What Is The Most Expensive Piece of Sci-Fi Memorabilia Sold At Auction?
Answer: The Robby the Robot Suit
When it comes to movie memorabilia auctions, there is no shortage of people with money who want to own a piece of movie history and keep a prop right in their home to show off. Historically, the highest prices for movie props came from more mainstream franchises with super notable sci-fi film series like Star Trek and Star Wars fetching a decent sum for high profile props. For example, one of the highest amounts paid for movie props, if you open it up to all genres, is 4.6 million dollars for James Bond’s Aston Martin DB5 from the movies Goldfinger and Thunderball, and just shy of 4.1 million dollars for the lead falcon prop from The Maltese Falcon.
Prior to 2017, the values for sci-fi props were much lower than that. Before then, the most expensive sci-fi movie prop ever auctioned off was a miniature model of the Starship Enterprise 1701-D. The model was used for the show Star Trek: The Next Generation and for the Star Trek Generations movie. It fetched $576,000 at a 2006 Christie’s auction. Auctioneers had originally estimated that the prop would command around $25,000-$35,000 and were shocked at how quickly the bidding rose. In 2017, however, that high point was blown clear out of the water when someone bid all the way up to, at Bonhams auction house, a staggering 5.375 million dollars for the honor of owning the robot suit used to portray Robby the Robot in the 1956 cult sci-fi classic Forbidden Planet. The winning bid became not only the highest amount paid for a sci-fi prop, but the highest amount paid for any movie prop.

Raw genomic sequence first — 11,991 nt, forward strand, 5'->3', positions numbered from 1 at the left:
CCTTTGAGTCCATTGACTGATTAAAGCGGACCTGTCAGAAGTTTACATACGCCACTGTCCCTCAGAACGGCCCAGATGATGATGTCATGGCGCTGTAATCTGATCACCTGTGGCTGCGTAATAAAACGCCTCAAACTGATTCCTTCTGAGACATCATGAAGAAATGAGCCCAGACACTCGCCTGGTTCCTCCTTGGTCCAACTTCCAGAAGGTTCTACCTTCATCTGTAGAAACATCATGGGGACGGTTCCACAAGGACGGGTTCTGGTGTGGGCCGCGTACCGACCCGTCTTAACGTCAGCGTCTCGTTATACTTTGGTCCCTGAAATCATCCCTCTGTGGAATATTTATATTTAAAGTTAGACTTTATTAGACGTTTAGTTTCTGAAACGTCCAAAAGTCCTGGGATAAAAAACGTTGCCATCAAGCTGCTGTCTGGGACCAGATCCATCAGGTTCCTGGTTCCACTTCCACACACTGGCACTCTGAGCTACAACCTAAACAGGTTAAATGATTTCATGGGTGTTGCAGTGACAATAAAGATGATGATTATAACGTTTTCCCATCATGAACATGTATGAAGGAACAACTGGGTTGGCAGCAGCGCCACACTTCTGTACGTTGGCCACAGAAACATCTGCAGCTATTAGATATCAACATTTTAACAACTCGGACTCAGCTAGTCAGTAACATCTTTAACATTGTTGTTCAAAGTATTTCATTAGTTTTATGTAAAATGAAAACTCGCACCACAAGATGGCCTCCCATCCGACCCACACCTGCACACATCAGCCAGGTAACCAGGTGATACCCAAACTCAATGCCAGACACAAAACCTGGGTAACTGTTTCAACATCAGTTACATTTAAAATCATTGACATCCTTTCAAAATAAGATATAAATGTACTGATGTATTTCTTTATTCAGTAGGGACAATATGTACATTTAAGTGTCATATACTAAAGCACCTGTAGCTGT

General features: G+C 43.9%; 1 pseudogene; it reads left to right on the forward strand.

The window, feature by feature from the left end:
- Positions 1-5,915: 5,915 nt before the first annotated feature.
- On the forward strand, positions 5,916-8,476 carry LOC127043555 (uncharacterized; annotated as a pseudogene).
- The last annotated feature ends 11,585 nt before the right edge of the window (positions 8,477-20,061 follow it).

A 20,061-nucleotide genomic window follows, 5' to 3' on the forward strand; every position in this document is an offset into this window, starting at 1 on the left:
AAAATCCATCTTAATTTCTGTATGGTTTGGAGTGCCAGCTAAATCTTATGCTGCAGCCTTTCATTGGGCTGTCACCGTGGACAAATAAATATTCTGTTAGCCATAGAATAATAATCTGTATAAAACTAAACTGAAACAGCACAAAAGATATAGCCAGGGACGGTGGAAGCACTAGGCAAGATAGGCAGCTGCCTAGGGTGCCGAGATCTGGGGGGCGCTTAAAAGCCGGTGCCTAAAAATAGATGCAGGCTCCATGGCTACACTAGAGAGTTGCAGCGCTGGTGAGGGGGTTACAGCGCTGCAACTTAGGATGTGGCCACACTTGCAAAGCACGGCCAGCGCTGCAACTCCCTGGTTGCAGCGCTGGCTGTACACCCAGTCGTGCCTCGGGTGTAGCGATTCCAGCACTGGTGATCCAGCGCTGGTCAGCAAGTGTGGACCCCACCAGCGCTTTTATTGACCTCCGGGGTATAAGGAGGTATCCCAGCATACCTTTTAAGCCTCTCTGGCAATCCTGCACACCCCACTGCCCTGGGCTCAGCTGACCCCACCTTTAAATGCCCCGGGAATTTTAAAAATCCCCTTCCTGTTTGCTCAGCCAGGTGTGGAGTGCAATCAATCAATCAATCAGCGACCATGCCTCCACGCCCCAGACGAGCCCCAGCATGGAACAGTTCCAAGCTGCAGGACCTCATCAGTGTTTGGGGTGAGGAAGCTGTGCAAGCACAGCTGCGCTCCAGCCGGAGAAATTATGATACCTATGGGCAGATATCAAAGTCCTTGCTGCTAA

Other notably pricey, albeit not record-setting, sci-fi props include a model of a Star Wars T.I.E fighter from the 1977 film Star Wars: A New Hope. It fetched $402,000 in a 2008 auction, beating out the previous Star Wars related record of $240,000 for Luke Skywalker’s lightsaber from Star Wars: A New Hope and The Empire Strikes Back. The appeal of Star Wars movie gear even extends beyond the props. A Panavision PSR 35mm R-200 camera, used personally by George Lucas during the filming of Star Wars: A New Hope, sold at auction for $625,000.
Although Star Wars and Star Trek, with their cult followings and large fan bases, top the charts for most of the expensive sci-fi gear sold at auction, other sci-fi films still get plenty of love. A full-scale model of a T-800 (the skeletal metal terminator seen at the beginning of Terminator 2: Judgement Day) sold at auction for $488,750—we’re sure that the light-up-action of the iconic red eyes and solid metal construction was what sealed the deal—and one of the DeLorean DMC-12s used in the Back to the Future trilogy was sold in 2011 for $541,000.
The Japanese Word For Bad Is Incorporated Into Which Video Game Character’s Name?
As A Marketing Stunt, Sony Once Sold Walkmans Encased In A?
Which Of These Cities, Due To How Many Hawaiians Visit It, Is Called The Ninth Island?
Extensive Human Engineering Helps Preserve Which Of These Natural Wonders?
The “Wishbone” Found In Holiday Turkeys Is The Birds’?
Which Of These Performers Promoted An Album Release With Giant Statues Of Themself?
The Only Mythbusters Claim To Receive A Simultaneous Busted, Plausible, And Confirmed Rating Was?